"No. Not ready yet."
Uggh. I trudge out of the Vacuum City sans vacuum. At least the stop was on my way back from the airport. Just before I reach the van I notice a long piece of metal laying on the pavement nestled against a raised flowerbed. Hmmm . . . that's cool. Too big. This thought pattern ripples through my brain a few times a week when there's no snow on the ground. I'll spy a juicy piece of scrap metal/wood/plastic and make a quick evaluation on whether it's worth throwing in the vehicle. If I happen to be in an empty work van on my way home my scavenger's resistance is very low. A pile of muddy boards? Yep. Tractor-trailer tire shrapnel? Of course. A Free one-hundred-ten pound, out of alignment radial arm saw? I'll take.
A week later I pull into the Vacuum City parking lot, park in the same spot and notice the piece of metal again. This time I see that someone has placed it in the dormant raised bed. Hm . . . I'll have to take another look at it on my way out. After loading the vacuum in the back of the mini-van I pick up the piece of aluminum. My best guess is that it's the back step from some kind of industrial work truck. It's over 7 feet long and about 8 inches wide. The surface is riddle with a pattern holes that appear to both provide grip and allow snow, mud, and small change to pass through it. Into the minivan it goes (is an extended minivan still a minivan?) An hour later the vacuum has been dropped off and I'm back at home coaxing the giant step out of the rear hatch.
"Hey you. Look what the cab man brought home."
"Wow. I love it!"
Shhhhhhwwp! Off my prize goes into the basement workshop.
A month or so later I come home to Paula hunched over her abrasive chop saw in the driveway. After watching her finish her current cut I couldn't wait another 10 minutes to know what she decided to make.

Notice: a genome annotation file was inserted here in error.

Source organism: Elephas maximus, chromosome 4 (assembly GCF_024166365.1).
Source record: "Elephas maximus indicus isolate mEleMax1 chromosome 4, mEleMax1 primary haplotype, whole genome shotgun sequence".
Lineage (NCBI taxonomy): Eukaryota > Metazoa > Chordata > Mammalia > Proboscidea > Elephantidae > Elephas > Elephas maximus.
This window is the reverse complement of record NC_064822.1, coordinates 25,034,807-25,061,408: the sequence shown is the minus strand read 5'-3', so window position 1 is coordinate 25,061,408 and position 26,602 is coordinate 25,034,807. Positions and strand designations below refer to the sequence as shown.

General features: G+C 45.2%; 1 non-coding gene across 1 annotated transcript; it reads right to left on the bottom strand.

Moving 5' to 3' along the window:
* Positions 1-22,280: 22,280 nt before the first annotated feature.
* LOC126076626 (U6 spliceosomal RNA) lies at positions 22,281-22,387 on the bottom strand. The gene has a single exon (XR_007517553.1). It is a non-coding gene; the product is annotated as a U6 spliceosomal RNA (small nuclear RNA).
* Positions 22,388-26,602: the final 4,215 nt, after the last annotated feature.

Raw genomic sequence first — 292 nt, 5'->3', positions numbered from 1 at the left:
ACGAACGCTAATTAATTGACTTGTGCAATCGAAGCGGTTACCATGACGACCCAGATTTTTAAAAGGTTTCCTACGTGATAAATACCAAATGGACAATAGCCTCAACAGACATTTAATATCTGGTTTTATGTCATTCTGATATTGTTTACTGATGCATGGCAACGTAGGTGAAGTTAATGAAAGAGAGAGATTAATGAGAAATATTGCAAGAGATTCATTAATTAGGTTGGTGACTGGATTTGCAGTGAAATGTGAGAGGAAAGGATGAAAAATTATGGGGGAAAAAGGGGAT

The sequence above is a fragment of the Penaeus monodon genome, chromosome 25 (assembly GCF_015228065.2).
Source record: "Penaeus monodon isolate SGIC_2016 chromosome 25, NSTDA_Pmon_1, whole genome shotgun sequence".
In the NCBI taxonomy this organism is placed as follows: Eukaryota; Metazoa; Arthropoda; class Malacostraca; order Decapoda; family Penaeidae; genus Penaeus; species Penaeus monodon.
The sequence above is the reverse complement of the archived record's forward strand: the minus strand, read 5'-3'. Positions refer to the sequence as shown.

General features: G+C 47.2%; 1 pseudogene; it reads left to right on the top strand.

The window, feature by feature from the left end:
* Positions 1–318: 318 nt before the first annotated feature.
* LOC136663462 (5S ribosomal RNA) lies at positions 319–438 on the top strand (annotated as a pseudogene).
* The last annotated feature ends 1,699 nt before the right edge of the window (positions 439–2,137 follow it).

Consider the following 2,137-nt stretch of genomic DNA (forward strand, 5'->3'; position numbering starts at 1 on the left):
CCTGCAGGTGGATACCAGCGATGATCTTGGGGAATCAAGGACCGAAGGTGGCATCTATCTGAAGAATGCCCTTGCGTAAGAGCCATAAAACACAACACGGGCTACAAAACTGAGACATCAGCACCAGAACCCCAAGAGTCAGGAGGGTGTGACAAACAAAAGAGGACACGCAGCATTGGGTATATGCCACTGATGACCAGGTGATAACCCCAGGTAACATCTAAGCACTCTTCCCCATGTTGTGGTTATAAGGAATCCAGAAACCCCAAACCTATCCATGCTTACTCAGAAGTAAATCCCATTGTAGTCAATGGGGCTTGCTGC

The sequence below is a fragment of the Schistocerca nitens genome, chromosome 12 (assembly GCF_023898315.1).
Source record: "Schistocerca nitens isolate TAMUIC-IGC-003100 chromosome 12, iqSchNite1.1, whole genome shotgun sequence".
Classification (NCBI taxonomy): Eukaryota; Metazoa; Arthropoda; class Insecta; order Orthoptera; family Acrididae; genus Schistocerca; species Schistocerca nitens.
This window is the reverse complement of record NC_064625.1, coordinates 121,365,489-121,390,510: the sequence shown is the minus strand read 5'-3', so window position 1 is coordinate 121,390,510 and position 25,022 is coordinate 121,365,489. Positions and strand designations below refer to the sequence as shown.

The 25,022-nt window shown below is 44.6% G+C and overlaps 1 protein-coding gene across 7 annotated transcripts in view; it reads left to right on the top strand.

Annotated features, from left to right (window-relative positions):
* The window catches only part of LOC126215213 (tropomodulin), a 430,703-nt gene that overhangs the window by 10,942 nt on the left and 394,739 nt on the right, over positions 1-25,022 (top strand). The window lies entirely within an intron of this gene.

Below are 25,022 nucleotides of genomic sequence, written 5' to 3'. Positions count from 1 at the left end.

"So. Whatcha makin'?"
My mind instantly becomes a bucket of sand. Clocks. Always with the clocks.
Weeks later I am holding an aircraft silver, industrial no-skid aluminum, work truck step . . . clock. Complete with rusting yellow grain threshing tines cold welded to the bottom. Laid out on the table to my left are nine more just like it. A painted board is attached to the inside of the clock so that maroon and yellow spots show through the holes of the clock body.
"These are amazing! What . . .. Wow. I want one. How much are selling them for?" I ended up buying two. "So, let me make sure I understand this process. I pick up a discarded aluminum beam that has been sitting under a muddy pile of snow in a parking lot for who knows how many weeks, shove it into my cab praying I don't get another call for a full hour and bring it home to you. The thing takes up residence in our basement for a month. Five weeks later your consciousness becomes aware of its purpose. You cut the step up into irresistible clock chunks and I am compelled to give you two days pay to have a pair for myself."
"Hey! These were really hard to make!"
"I know, I know, I'm not saying what you do is easy. I'm just shocked at the creative leap that turned that piece of neglected metal into an edition of clocks instead of a handrail or a gargantuan lemon zester. " Once again the power of intuitive signals has my left brain sulking in a dark corner. I have got to learn how to do this.